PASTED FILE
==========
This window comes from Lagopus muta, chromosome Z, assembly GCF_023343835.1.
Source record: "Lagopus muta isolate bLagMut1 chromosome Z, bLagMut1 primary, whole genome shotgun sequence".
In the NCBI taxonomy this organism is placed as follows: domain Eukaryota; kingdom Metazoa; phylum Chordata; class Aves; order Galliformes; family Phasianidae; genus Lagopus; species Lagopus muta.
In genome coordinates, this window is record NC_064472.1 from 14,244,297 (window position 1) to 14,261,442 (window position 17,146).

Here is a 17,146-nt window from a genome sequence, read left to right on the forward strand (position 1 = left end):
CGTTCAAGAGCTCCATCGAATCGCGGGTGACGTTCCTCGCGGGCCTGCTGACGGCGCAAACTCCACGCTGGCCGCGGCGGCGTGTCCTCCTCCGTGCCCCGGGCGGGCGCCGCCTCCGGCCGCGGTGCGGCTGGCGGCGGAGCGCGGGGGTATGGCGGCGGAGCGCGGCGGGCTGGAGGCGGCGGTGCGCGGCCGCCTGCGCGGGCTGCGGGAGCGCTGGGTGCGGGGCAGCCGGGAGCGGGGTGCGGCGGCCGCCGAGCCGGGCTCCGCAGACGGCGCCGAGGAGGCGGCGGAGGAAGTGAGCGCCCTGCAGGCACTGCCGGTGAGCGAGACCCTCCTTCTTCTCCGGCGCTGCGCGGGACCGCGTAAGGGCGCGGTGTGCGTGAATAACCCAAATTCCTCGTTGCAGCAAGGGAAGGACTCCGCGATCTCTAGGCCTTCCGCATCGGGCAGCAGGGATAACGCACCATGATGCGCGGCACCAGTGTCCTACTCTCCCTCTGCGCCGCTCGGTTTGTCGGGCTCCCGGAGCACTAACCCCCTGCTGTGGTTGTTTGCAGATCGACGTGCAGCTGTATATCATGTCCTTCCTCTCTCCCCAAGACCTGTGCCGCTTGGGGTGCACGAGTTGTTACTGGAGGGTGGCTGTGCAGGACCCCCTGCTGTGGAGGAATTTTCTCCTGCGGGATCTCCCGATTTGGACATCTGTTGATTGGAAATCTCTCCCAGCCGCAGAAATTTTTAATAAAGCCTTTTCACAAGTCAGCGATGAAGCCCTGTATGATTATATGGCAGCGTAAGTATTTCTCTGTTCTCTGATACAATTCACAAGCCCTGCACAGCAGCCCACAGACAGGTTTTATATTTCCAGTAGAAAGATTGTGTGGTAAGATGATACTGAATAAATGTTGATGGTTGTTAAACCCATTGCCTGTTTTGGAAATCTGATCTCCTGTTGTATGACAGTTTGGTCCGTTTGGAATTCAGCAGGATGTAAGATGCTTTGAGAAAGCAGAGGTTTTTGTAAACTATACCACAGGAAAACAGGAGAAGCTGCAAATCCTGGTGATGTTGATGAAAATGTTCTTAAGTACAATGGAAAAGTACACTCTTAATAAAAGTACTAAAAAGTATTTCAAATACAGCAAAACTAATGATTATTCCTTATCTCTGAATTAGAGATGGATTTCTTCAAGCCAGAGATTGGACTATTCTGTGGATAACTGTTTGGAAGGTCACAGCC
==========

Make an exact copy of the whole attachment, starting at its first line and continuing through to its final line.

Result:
This window comes from Lagopus muta, chromosome Z, assembly GCF_023343835.1.
Source record: "Lagopus muta isolate bLagMut1 chromosome Z, bLagMut1 primary, whole genome shotgun sequence".
In the NCBI taxonomy this organism is placed as follows: domain Eukaryota; kingdom Metazoa; phylum Chordata; class Aves; order Galliformes; family Phasianidae; genus Lagopus; species Lagopus muta.
In genome coordinates, this window is record NC_064472.1 from 14,244,297 (window position 1) to 14,261,442 (window position 17,146).

Here is a 17,146-nt window from a genome sequence, read left to right on the forward strand (position 1 = left end):
CGTTCAAGAGCTCCATCGAATCGCGGGTGACGTTCCTCGCGGGCCTGCTGACGGCGCAAACTCCACGCTGGCCGCGGCGGCGTGTCCTCCTCCGTGCCCCGGGCGGGCGCCGCCTCCGGCCGCGGTGCGGCTGGCGGCGGAGCGCGGGGGTATGGCGGCGGAGCGCGGCGGGCTGGAGGCGGCGGTGCGCGGCCGCCTGCGCGGGCTGCGGGAGCGCTGGGTGCGGGGCAGCCGGGAGCGGGGTGCGGCGGCCGCCGAGCCGGGCTCCGCAGACGGCGCCGAGGAGGCGGCGGAGGAAGTGAGCGCCCTGCAGGCACTGCCGGTGAGCGAGACCCTCCTTCTTCTCCGGCGCTGCGCGGGACCGCGTAAGGGCGCGGTGTGCGTGAATAACCCAAATTCCTCGTTGCAGCAAGGGAAGGACTCCGCGATCTCTAGGCCTTCCGCATCGGGCAGCAGGGATAACGCACCATGATGCGCGGCACCAGTGTCCTACTCTCCCTCTGCGCCGCTCGGTTTGTCGGGCTCCCGGAGCACTAACCCCCTGCTGTGGTTGTTTGCAGATCGACGTGCAGCTGTATATCATGTCCTTCCTCTCTCCCCAAGACCTGTGCCGCTTGGGGTGCACGAGTTGTTACTGGAGGGTGGCTGTGCAGGACCCCCTGCTGTGGAGGAATTTTCTCCTGCGGGATCTCCCGATTTGGACATCTGTTGATTGGAAATCTCTCCCAGCCGCAGAAATTTTTAATAAAGCCTTTTCACAAGTCAGCGATGAAGCCCTGTATGATTATATGGCAGCGTAAGTATTTCTCTGTTCTCTGATACAATTCACAAGCCCTGCACAGCAGCCCACAGACAGGTTTTATATTTCCAGTAGAAAGATTGTGTGGTAAGATGATACTGAATAAATGTTGATGGTTGTTAAACCCATTGCCTGTTTTGGAAATCTGATCTCCTGTTGTATGACAGTTTGGTCCGTTTGGAATTCAGCAGGATGTAAGATGCTTTGAGAAAGCAGAGGTTTTTGTAAACTATACCACAGGAAAACAGGAGAAGCTGCAAATCCTGGTGATGTTGATGAAAATGTTCTTAAGTACAATGGAAAAGTACACTCTTAATAAAAGTACTAAAAAGTATTTCAAATACAGCAAAACTAATGATTATTCCTTATCTCTGAATTAGAGATGGATTTCTTCAAGCCAGAGATTGGACTATTCTGTGGATAACTGTTTGGAAGGTCACAGCC